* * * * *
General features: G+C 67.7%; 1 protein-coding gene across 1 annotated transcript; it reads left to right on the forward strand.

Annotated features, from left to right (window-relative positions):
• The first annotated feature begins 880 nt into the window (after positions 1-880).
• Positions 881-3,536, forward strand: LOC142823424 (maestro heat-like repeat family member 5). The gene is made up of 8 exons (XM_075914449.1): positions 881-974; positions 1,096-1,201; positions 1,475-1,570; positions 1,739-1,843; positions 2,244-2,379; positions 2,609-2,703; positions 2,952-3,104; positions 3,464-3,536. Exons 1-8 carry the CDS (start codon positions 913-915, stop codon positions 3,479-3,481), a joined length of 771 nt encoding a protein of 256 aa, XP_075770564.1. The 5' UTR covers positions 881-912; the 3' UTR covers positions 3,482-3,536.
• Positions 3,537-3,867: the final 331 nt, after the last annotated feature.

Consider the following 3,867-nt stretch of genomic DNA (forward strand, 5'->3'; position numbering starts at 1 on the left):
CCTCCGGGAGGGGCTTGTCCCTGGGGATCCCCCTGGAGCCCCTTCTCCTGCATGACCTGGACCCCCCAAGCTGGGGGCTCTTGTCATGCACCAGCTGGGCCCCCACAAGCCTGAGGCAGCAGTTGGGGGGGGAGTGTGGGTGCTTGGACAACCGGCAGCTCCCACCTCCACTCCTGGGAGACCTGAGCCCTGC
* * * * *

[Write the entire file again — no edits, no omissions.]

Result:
General features: G+C 67.7%; 1 protein-coding gene across 1 annotated transcript; it reads left to right on the forward strand.

Annotated features, from left to right (window-relative positions):
• The first annotated feature begins 880 nt into the window (after positions 1-880).
• Positions 881-3,536, forward strand: LOC142823424 (maestro heat-like repeat family member 5). The gene is made up of 8 exons (XM_075914449.1): positions 881-974; positions 1,096-1,201; positions 1,475-1,570; positions 1,739-1,843; positions 2,244-2,379; positions 2,609-2,703; positions 2,952-3,104; positions 3,464-3,536. Exons 1-8 carry the CDS (start codon positions 913-915, stop codon positions 3,479-3,481), a joined length of 771 nt encoding a protein of 256 aa, XP_075770564.1. The 5' UTR covers positions 881-912; the 3' UTR covers positions 3,482-3,536.
• Positions 3,537-3,867: the final 331 nt, after the last annotated feature.

Consider the following 3,867-nt stretch of genomic DNA (forward strand, 5'->3'; position numbering starts at 1 on the left):
CCTCCGGGAGGGGCTTGTCCCTGGGGATCCCCCTGGAGCCCCTTCTCCTGCATGACCTGGACCCCCCAAGCTGGGGGCTCTTGTCATGCACCAGCTGGGCCCCCACAAGCCTGAGGCAGCAGTTGGGGGGGGAGTGTGGGTGCTTGGACAACCGGCAGCTCCCACCTCCACTCCTGGGAGACCTGAGCCCTGC